The lift of a wave rushing across the shallows until it rises and pitches in an explosion of foam can quickly addict anyone fortunate enough to be along for the ride. And once William Finnegan sampled the sudden acceleration in the curl of a breaking wave, he knew he wanted more.
In Barbarian Days: A Surfing Life, the award-winning writer for The New Yorker writes of an obsession that began in the mid-1960s in Southern California and blossomed in Hawaii, where Finnegan had to join an all-white gang for protection at school even as he surfed with his closest Hawaiian friends. But that was just the start of a lifetime of chasing waves through the islands of the Pacific and apartheid South Africa, in the frigid waters off San Francisco and the somewhat less intimidating reefs and beach breaks of Long Island and the Jersey Shore.
Finnegan’s epic adventure, beautifully told, is much more than the story of a boy and his wave, even if surfing serves as the thumping heartbeat of his life.
His time in Hawaii as a young teen is a sociological study of multiculturalism, where surviving a series of fistfights at a tough Honolulu school would win him a grudging respect. When his family moved back to the Los Angeles area, the commercial capital of the post-Gidget surf boom, Finnegan was in the middle of it, spending every possible minute at the beach, honing his skills even as everything about surfing began to change, just like the society around it.
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College graduation meant getting a job, but only as a means of funding Finnegan’s Pacific travel plans with a friend, another aspiring writer. With maps and charts and a modest bankroll, they moved from island to island, searching for places that could catch and tame open-ocean swells and send them spinning and hissing down a perfectly shaped reef. Incredibly, they found it after hitching a ride with local fishermen to a tiny, heart-shaped island in Fiji called Tavarua, where they shared the water with poisonous snakes.
“The wave had a thousand moods, but in general it got better as it got bigger. At six feet it was easily the best wave either of us had ever seen,” Finnegan writes. “Scaled up, the mechanical regularity of the speeding hook gained soul, its roaring, sparkling depths and vaulted ceiling like some kind of recurring miracle, the tracery on the surface and the ribbed power of the wall full of delicate, now visible detail, each wave suffused with the richness of a one-off.”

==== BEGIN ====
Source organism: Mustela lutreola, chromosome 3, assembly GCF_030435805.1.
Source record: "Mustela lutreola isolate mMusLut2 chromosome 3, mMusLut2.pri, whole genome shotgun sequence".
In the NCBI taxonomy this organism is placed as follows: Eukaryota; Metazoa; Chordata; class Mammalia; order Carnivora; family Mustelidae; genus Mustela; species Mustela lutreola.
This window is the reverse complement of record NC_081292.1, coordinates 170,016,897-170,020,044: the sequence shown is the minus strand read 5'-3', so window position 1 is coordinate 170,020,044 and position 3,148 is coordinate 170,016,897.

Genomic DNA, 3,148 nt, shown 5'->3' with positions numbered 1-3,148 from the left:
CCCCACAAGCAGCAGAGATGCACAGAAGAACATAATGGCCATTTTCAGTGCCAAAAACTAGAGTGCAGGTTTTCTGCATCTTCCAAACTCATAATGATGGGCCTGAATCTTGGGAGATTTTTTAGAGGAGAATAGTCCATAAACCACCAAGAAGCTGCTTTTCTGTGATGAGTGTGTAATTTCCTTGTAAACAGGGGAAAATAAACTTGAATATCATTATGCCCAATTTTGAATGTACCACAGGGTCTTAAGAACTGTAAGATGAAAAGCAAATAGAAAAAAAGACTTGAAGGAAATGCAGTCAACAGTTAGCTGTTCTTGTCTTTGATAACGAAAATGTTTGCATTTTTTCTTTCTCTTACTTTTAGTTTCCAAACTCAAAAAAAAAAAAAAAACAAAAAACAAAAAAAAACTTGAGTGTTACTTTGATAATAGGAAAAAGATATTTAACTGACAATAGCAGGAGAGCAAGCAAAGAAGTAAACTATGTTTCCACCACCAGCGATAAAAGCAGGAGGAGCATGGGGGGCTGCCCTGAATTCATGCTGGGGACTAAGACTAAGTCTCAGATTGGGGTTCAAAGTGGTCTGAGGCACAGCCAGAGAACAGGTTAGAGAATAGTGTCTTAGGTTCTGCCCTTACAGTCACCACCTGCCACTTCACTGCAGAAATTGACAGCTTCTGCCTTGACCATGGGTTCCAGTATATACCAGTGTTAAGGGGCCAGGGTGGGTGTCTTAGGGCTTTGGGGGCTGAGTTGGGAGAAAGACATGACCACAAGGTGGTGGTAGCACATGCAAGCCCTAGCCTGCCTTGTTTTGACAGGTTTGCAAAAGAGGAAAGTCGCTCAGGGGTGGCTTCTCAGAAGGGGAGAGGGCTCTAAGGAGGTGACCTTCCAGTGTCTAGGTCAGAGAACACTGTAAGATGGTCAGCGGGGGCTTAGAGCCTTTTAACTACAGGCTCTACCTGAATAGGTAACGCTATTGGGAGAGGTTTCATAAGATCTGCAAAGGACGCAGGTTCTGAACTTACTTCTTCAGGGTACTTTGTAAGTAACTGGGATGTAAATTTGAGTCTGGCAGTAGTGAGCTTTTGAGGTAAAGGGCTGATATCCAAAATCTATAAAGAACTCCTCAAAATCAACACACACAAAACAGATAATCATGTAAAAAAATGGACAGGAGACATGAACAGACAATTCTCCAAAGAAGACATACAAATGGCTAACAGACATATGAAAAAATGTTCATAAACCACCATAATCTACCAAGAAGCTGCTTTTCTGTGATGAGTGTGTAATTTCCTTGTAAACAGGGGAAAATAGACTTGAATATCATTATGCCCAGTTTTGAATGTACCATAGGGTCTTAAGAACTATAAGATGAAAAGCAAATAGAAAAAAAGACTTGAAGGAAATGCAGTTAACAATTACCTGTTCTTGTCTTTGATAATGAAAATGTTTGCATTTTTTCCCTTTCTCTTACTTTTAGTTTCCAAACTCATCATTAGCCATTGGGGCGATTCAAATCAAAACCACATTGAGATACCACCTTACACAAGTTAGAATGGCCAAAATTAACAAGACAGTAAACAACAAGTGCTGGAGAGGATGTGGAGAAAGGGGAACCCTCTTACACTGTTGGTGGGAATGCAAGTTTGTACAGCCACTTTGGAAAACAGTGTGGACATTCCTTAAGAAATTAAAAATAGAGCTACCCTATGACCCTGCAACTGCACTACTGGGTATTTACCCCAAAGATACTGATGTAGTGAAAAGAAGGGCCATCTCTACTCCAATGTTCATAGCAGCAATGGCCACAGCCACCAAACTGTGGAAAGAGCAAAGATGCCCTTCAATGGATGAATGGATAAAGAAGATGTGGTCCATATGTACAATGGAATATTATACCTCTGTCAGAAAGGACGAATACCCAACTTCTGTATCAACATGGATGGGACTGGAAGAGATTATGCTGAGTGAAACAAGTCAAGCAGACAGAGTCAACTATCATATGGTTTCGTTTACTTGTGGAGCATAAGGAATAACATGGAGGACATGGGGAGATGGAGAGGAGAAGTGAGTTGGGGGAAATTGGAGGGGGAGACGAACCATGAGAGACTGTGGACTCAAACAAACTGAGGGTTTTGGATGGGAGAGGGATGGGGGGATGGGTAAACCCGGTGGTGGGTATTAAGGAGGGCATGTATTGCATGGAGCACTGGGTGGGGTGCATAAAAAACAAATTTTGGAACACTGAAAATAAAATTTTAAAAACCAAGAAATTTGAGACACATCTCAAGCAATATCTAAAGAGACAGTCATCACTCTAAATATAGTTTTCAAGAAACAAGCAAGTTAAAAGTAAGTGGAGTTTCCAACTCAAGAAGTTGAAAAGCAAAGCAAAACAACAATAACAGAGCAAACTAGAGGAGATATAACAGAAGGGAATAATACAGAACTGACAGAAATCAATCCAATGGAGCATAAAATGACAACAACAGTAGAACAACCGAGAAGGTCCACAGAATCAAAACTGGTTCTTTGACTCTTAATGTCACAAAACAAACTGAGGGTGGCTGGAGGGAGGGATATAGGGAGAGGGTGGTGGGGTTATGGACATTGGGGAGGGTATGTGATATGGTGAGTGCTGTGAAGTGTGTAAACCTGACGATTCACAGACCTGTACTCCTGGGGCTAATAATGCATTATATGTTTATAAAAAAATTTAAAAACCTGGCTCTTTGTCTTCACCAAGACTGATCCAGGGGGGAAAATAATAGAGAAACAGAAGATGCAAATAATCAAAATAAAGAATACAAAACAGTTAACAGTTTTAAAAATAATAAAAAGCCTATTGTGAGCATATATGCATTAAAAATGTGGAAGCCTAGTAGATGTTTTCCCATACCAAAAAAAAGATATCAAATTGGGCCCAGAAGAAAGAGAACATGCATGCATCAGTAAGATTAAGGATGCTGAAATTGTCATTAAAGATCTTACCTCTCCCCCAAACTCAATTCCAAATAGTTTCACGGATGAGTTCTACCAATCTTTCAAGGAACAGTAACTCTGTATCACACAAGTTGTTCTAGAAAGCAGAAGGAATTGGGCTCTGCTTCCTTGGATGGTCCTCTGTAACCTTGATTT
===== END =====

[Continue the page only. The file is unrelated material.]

And when the waves grew bigger still, “What I struggled with then was adrenaline overflow. Paddling over the first wave of a set, seeing the lines stacked up behind it, with the next wave already cracking and peeling far up the reef, I would find myself gasping, heart slamming, mind juddering. What to do?”
Surf, of course.
Eventually, though, even perfection lost its hold, and Finnegan and his travel companion, Bryan, set off for Australia, maybe the most surf-stoked place on Earth. For Finnegan, it was a revelation.
“The country had never interested me. From a distance, it always seemed terminally bland,” he writes. “Up close, though, it was a nation of wisenheimers, smart-mouthed diggers with no respect for authority.”
He and Bryan braved the emptiness of the Northern Territory, named the Never Never by the Australians. It was a place so barren, they met only one vehicle, a cattle truck, while traveling 200 miles on a dirt road. The washboard ruts shook their car so relentlessly that the back window fell into the door.
But each stop was an anthropologist’s dream — a full immersion into local life, beliefs and customs, with Finnegan and his friend eager to learn all they could.
Eventually, the friend decided it was time to go home. But Finnegan pressed on, ending up in South Africa, camping along the coast before finally taking a job at a black school in Cape Town, teaching English, geography and “religious instruction.” His students talked of throwing off the constraints of white control. And Finnegan, who came of age in the turmoil of the ‘60s, was with them, though as a white outsider, his world was far different from theirs.
“This was 1980, still the heyday of apartheid. I continued to do my informal interviews of randomly encountered local people. Here those yielded great hauls of weirdness: inscrutable evasions from police, black workers and country folk” and “the most relaxed and profound racism from fellow white campers,” Finnegan writes.
After South Africa, Finnegan felt the tug of home, making his way north through Africa with a brother, stopping off in Europe and from there, returning to the U.S., completing his west-to-east circumnavigation. He committed himself to writing as a profession and, for a while at least, pushed surfing to the background. Eventually, he married, settled in New York, raised a child and built a career.
And when the storms roared in from the Atlantic, or hurricanes hovered off the coast, he pulled on his wetsuit, waxed his board, splashed through the shallows, and he surfed.
Michael Young reviewed this book for The Dallas Morning News.